MOSCOW. March 14 (Igor Tomberg for RIA Novosti)
The visit by Russian President Vladimir Putin to
Algeria in the first half of March 2006 was brief but very productive. The media
front-paged Russia’s readiness to write off Algerian debts in exchange for the
purchase of arms. But the main success of the visit was achieved in energy
First, the talks produced additional
preferences – a monopoly right of Russian companies to oil production in the
Sahara Desert. Algeria is Africa’s third nation in oil reserves after Libya
Specific agreements on energy cooperation will be
reflected in the documents some time later. They include a memo of mutual
understanding between LUKoil and the Algerian Sonatrak petrochemical company.
Gasprom will also sigh a similar document with the latter.
The second, and most important point is that the
results of the gas negotiations are very promising for Russia. Gazprom CEO
Alexey Miller said that his company and Sonatrak would jointly produce gas and
develop deposits in the north of Africa.
“We will help Algeria upgrade its production systems.
They will share with us their priceless experience in gas liquefaction. In the
1960s Algeria became a pioneer in this field. Now Moscow is going to produce
liquefied gas as well”, stressed Miller. Algeria has already promised to take
part in building infrastructure for the production of liquefied natural gas
(LNG) in Russia, he added. Importantly, Russia and Algeria are going to work
together in the European market. In theory, Algerians may receive a portion of
Russian contracts for the supply of Europe with gas. But the sides prefer not to
reveal the details of their agreements.
Algeria ranks seventh in the world in
natural gas reserves and fourth in its exports – 60 billion cu m a year –
after Russia, Canada, and Norway. Algeria exports its natural gas via pipelines
to Italy, Spain, Portugal, Tunisia, and Slovenia. Its LNG goes to France, Spain,
the U.S., Turkey, Belgium, Italy, Greece and South Korea.
The Russian President’s visit has sealed last
January’s agreements, which give Gazprom access to deposits in Sahara. The
Russian monopoly will fulfill some of its commitments by delivering Algerian gas
The results of the President’s blitz-visit to Algeria
should be viewed in the context of Moscow’s strategic goal to turn Russia into
a global energy leader. The situation in the developing gas market is very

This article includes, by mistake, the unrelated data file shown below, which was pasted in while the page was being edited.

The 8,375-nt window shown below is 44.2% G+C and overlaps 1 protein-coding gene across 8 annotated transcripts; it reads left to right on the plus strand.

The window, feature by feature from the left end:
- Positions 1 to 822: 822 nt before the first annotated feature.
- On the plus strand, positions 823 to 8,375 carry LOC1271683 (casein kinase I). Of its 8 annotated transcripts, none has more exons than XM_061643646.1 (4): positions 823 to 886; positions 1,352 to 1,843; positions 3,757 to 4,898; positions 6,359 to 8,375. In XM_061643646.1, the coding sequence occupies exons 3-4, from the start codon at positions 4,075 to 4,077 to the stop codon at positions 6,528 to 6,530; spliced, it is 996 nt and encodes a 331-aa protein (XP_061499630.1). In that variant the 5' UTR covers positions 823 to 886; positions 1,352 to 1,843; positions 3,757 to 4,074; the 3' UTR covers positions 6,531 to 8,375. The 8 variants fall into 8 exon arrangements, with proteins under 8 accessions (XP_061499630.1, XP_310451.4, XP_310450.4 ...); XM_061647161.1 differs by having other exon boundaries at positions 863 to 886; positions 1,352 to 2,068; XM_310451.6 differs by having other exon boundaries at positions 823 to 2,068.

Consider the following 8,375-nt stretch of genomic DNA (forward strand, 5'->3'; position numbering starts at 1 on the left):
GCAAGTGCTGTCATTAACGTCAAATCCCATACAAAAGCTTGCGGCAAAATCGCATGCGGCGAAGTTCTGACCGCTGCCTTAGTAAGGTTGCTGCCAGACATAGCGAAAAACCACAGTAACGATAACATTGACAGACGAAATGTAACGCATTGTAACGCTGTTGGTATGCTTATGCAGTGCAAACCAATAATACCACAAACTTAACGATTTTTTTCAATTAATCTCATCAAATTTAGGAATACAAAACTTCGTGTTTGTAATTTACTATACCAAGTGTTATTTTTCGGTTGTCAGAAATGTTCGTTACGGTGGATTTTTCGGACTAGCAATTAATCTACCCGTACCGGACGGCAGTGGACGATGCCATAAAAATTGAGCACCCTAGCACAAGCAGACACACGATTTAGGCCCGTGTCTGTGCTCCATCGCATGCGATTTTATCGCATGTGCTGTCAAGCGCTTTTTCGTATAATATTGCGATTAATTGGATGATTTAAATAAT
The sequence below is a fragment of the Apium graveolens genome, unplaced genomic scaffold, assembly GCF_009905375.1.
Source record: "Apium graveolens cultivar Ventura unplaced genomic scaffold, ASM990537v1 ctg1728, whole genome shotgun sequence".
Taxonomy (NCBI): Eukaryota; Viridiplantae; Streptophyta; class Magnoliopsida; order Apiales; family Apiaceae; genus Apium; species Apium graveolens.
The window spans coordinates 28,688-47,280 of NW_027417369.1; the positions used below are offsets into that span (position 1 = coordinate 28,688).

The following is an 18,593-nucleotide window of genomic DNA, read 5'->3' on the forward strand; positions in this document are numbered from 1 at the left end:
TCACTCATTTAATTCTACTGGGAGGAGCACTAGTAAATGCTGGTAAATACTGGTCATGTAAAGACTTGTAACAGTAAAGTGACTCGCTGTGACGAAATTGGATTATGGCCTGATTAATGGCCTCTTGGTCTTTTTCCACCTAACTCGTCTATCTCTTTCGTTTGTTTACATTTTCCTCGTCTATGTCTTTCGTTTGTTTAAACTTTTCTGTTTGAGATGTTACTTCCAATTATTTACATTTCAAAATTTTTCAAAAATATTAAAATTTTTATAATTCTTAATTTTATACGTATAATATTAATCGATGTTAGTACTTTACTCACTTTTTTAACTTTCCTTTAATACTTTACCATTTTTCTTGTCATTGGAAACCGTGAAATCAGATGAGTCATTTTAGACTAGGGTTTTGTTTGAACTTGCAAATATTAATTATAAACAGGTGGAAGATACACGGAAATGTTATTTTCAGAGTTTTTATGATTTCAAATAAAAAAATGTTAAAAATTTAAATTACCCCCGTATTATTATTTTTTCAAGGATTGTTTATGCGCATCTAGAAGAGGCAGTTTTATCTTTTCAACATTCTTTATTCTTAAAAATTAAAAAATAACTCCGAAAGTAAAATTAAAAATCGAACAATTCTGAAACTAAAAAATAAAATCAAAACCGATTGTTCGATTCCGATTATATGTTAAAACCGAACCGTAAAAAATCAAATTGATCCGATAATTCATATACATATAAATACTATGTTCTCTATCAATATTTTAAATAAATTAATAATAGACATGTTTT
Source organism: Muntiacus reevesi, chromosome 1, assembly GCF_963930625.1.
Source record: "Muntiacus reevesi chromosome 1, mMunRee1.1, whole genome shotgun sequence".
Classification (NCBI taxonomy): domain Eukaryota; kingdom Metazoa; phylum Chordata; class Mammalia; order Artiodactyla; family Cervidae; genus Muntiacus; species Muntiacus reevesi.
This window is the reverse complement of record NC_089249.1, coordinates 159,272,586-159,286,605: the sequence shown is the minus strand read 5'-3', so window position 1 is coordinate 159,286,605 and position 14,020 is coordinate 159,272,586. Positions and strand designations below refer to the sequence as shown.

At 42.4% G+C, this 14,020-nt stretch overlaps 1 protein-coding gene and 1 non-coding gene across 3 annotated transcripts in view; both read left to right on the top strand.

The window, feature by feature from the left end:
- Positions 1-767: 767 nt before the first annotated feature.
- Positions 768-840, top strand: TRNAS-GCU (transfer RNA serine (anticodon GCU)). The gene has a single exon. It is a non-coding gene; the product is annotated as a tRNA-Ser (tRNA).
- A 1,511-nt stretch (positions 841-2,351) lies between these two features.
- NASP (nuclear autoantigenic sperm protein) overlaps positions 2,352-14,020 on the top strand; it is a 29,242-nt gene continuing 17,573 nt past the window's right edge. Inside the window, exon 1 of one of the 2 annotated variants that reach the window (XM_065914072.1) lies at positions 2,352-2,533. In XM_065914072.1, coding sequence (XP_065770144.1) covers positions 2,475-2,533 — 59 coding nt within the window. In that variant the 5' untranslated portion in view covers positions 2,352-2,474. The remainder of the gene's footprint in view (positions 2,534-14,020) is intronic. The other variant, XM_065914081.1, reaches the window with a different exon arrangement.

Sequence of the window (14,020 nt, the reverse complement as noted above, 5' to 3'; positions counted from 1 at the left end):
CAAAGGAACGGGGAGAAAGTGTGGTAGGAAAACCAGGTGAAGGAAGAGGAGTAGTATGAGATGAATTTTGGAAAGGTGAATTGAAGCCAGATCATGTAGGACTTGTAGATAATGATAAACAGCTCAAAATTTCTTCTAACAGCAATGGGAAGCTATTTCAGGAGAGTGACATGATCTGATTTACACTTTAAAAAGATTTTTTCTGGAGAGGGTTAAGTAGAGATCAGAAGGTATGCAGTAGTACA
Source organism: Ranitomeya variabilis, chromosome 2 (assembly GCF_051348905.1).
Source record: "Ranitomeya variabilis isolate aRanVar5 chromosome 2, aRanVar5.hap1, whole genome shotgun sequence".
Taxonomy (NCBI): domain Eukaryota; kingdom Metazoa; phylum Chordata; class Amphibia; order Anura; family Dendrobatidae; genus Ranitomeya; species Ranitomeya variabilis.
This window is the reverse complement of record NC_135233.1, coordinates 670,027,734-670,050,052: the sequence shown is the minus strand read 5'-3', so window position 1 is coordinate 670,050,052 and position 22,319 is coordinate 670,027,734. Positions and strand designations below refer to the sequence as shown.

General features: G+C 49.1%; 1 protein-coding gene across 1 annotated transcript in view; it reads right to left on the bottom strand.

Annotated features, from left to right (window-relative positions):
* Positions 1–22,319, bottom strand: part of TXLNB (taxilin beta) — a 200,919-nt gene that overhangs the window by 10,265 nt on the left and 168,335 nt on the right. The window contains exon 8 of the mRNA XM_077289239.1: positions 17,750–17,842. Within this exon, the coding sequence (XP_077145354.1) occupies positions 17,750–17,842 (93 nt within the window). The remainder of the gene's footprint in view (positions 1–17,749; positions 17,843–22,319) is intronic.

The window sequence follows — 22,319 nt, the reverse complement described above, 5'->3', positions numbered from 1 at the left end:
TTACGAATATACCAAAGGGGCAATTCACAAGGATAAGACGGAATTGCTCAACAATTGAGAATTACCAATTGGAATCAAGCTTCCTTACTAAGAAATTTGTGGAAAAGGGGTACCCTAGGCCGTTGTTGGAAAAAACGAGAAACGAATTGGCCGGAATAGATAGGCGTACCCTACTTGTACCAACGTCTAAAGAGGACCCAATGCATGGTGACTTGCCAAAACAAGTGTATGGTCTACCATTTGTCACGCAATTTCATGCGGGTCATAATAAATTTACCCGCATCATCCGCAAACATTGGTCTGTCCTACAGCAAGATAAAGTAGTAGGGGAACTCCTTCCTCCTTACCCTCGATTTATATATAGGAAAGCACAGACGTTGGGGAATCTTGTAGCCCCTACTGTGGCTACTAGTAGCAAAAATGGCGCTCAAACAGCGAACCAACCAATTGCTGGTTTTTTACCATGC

important in this respect. The formation of the market inevitably generates a
package of new mutual dependencies and geopolitical groups, production and
cooperation chains and price cartels, which may be regional or even global. By
entering world trade, natural gas is turning into a decisive factor of
An international forum of natural gas exporters, set up
in 2001, is so far playing an advisory role, but it is becoming increasingly
important in the world gas market. Russia is gaining more and more weight in it.
It is possible that natural gas exporters will soon turn into a kind of gas
OPEC, which will be indisputably led by Russia.
Experts have come up with this idea when Russia started
coordinating different aspects of its gas policy (pricing, above all) with
Kazakhstan and Turkmenistan. Gazprom is suspected of a striving to fulfill its
external contractual commitments by using resources of neighbors. This maneuver
will enable Russia to become a gas integrator on the entire post-Soviet space.
Russia will set prices at the future integrated market,
concludes the report compiled by joint efforts of Stanford and Huston
Universities in 2005. Its authors played several scenarios before arriving at
this conclusion. It looks like these scenarios start materializing. In
mid-November 2005, Kazakhstan and Russia signed an agreement on gas transit from
Turkmenistan and Uzbekistan. De facto Gazprom has taken control over the gas
resources of these three republics.
Russia, Kazakhstan, Turkmenistan, Uzbekistan, and Iran
have tremendous reserves of gas and are actively developing its production and
transportation infrastructure. Their cooperation and common political interests
are a prerequisite for the formation of a major regional gas alliance. The
absence of gas markets in India, Pakistan and China makes this idea even more
appealing. Moreover, gas is expected to account for up to 70% of the increase in
the demand for energy.
Growing tensions between Western gas consumers and
Muslim gas producers in the Middle East will further encourage gas producers to
set up the alliance. Today, we are witnessing the exacerbation of the conflict
between the West and Iran. Or take another scenario – a riot of ethnic North
Africans in France. In these conditions both Iran and Algeria would like to
strengthen their positions as energy suppliers.
The Russian-Algerian gas agreement is a major step for
this North African country towards joining the future cartel of gas exporters.
Since Europe views it as Russia’s major rival in its gas market, this step
will make the future gas alliance supra-regional, and will consolidate the
positions of all producers at the talks with consumers. Russia’s G8 Presidency
makes it an obvious leader in this still informal international forum. Analysts
will see the Algerian visit of President Putin and its oil and gas results in
the context of a would be gas OPEC under Russia’s strong influence.
(The author has a doctorate degree in economics, and is
a leading expert at the Institute of Economics of the Russian Academy of